Although we have been having a very mild winter thus far and temperatures have been very benign, we are rapidly approaching the shortest day. It is horrible leaving for work in the gloom and arriving home again in the dark, but the light will start flooding in with more power again and we will be back on the road to spring.
Those of you who are new to vegetable gardening are probably thinking there will not be too much to do at this time of the year – perhaps a bit of tidying up and some turning of the compost pile – but there are a couple of worthwhile crops that need to be planted at this time of the year , both members of the large onion tribe.
The first of these is garlic, the bulbs of which are now in your local garden centre. Their culinary use has increased tremendously over my lifetime – I can well remember a time when someone who used garlic in cooking was looked at askance, as being more than a little eccentric. That has all changed of course, and we use it more or less liberally in lots of cuisine.
Apparently it is an ancient vegetable, and is mentioned as being provided to the men building the pyramids. It has been used as a medicine for a long time too, and there are all sorts of alternative medicines that contain it.
I have not grown garlic for a few years, but this weekend I was working at weeding last year’s new garden, and it came to me that the soil is so friable at the moment, and just perfect for planting, so I raced down to my local nursery and got some garlic and shallots.
Garlic must be one of the easiest crops to raise. All you have to do is prise the bulb apart and plant the individual cloves, discarding the smallest ones to one side as the bigger cloves will grow bigger bulbs. Each clove needs to be planted about 5cm deep, and they should be about 15 cm apart. Ideally they should be in good fertile soil, well drained and in a very sunny location. My soil is a very compost-rich mix so I did not need to add any humus, but if your soil is thin it would pay to do so. A light sprinkling of general fertiliser would not go amiss either.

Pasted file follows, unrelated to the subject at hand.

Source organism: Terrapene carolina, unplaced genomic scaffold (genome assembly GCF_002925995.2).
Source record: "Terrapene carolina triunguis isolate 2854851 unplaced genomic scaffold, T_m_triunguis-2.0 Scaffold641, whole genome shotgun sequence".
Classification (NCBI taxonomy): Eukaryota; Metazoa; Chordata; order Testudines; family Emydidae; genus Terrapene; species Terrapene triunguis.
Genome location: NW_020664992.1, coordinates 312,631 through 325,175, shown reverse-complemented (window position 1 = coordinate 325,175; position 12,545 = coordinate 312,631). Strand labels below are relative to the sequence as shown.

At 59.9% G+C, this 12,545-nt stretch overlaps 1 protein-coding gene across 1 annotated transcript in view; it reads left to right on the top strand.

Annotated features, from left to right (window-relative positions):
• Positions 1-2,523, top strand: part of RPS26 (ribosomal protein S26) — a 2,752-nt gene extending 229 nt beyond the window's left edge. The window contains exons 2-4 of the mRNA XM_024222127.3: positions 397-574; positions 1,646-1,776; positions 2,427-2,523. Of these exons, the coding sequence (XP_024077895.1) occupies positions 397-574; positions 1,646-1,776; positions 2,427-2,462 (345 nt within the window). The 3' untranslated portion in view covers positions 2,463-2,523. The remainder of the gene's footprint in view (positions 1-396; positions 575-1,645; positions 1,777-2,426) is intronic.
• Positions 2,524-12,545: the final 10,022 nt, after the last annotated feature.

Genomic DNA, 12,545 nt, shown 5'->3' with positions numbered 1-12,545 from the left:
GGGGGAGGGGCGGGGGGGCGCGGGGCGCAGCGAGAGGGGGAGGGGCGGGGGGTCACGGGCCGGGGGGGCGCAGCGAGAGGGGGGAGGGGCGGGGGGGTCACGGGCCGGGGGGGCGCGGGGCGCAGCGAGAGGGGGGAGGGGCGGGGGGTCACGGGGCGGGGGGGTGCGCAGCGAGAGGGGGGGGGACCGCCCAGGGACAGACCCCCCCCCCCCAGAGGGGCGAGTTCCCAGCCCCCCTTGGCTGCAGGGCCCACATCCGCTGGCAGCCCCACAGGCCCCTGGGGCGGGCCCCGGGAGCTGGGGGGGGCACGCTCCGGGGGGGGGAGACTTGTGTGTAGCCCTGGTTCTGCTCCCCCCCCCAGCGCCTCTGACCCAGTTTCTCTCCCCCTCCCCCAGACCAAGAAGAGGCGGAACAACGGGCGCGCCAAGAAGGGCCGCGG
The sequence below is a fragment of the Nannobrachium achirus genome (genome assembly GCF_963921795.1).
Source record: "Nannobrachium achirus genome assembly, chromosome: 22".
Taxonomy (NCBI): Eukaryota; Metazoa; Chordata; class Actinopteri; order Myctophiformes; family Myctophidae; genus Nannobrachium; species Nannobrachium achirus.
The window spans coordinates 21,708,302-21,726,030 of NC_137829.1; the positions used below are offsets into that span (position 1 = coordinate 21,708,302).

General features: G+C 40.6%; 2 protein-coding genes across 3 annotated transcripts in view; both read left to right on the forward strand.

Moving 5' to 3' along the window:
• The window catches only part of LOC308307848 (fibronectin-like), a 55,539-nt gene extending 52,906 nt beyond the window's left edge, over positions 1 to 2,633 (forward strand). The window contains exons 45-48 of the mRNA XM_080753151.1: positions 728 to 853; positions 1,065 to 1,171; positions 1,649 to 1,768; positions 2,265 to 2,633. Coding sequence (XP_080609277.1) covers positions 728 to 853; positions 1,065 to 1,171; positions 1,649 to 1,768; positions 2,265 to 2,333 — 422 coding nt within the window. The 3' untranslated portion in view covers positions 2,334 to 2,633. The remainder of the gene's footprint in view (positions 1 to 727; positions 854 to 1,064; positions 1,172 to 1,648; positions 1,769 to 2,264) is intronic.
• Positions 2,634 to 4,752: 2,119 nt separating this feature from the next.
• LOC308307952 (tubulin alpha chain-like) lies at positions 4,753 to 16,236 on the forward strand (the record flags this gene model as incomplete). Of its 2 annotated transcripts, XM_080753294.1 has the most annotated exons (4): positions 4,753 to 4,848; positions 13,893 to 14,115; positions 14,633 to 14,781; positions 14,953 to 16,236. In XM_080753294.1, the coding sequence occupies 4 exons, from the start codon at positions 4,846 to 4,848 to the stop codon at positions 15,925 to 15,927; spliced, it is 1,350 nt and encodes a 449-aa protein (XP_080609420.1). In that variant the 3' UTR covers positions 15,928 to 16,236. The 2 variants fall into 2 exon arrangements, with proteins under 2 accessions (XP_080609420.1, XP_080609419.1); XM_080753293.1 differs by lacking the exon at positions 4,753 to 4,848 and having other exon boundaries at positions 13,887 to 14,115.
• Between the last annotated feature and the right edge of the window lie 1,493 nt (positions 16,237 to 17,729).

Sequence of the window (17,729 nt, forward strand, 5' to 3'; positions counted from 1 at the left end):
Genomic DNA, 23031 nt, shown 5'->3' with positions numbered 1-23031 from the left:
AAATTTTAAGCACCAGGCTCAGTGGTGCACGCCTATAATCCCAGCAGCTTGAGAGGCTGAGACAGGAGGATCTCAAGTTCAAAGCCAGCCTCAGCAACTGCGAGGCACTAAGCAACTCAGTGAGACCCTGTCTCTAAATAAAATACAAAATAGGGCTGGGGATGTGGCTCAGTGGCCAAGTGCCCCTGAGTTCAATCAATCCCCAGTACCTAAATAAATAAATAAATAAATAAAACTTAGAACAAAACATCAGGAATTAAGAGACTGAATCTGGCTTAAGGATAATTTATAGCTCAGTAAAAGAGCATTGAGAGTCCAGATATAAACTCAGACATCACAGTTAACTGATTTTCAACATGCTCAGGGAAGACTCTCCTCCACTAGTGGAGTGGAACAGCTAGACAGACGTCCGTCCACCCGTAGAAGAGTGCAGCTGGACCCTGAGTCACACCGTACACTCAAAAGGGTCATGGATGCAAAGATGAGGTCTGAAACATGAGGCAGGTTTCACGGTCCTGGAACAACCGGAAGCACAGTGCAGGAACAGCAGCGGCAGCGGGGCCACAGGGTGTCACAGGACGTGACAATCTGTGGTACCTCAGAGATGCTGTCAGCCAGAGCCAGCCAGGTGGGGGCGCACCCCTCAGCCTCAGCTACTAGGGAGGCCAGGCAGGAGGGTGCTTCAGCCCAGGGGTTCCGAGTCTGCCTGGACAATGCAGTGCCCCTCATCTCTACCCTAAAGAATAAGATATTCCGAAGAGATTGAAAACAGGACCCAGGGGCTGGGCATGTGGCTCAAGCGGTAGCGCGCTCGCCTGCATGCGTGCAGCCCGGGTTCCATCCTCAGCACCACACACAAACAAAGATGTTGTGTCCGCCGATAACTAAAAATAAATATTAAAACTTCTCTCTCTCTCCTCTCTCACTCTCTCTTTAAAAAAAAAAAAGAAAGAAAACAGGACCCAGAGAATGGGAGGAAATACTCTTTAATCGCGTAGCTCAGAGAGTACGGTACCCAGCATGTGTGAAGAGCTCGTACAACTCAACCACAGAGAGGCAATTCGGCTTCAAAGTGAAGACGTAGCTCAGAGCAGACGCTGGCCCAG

As long as you keep the weeds down there should not be too much trouble growing these plants – they seem to be almost disease free, and most insects seem to leave them alone as well. During the drier months you might want to keep an eye on them to make sure they are kept well enough watered, but apart from that, there is nothing much else to worry about.
Shallots are similarly easy to grow, and require somewhat similar growing conditions. Even though they are closely related to onions – having a similar but more complex, milder and sweeter flavour – they grow much more like garlic, forming a head with multiple cloves. At midwinter – the traditional time for planting both shallots and garlic – the heads are pulled apart and the bulbs planted in a similar manner to garlic, but don’t expect the same number of cloves as you will get from the garlic as there are not so many. This also explains why shallots are quite expensive to buy – all the more reason to grow your own.
There are a number of different types of shallot available for cooking with, but not all of them are grown in New Zealand – the reddish-browned skin type seems to be the most common.
Shallots ( I suspect this applies to garlic too) are sometimes imported into New Zealand after being treated with anti-sprout chemicals, which is fabulous for the cooks, but bad news for the gardener. Make sure you buy your bulbs from a reputable garden supplier.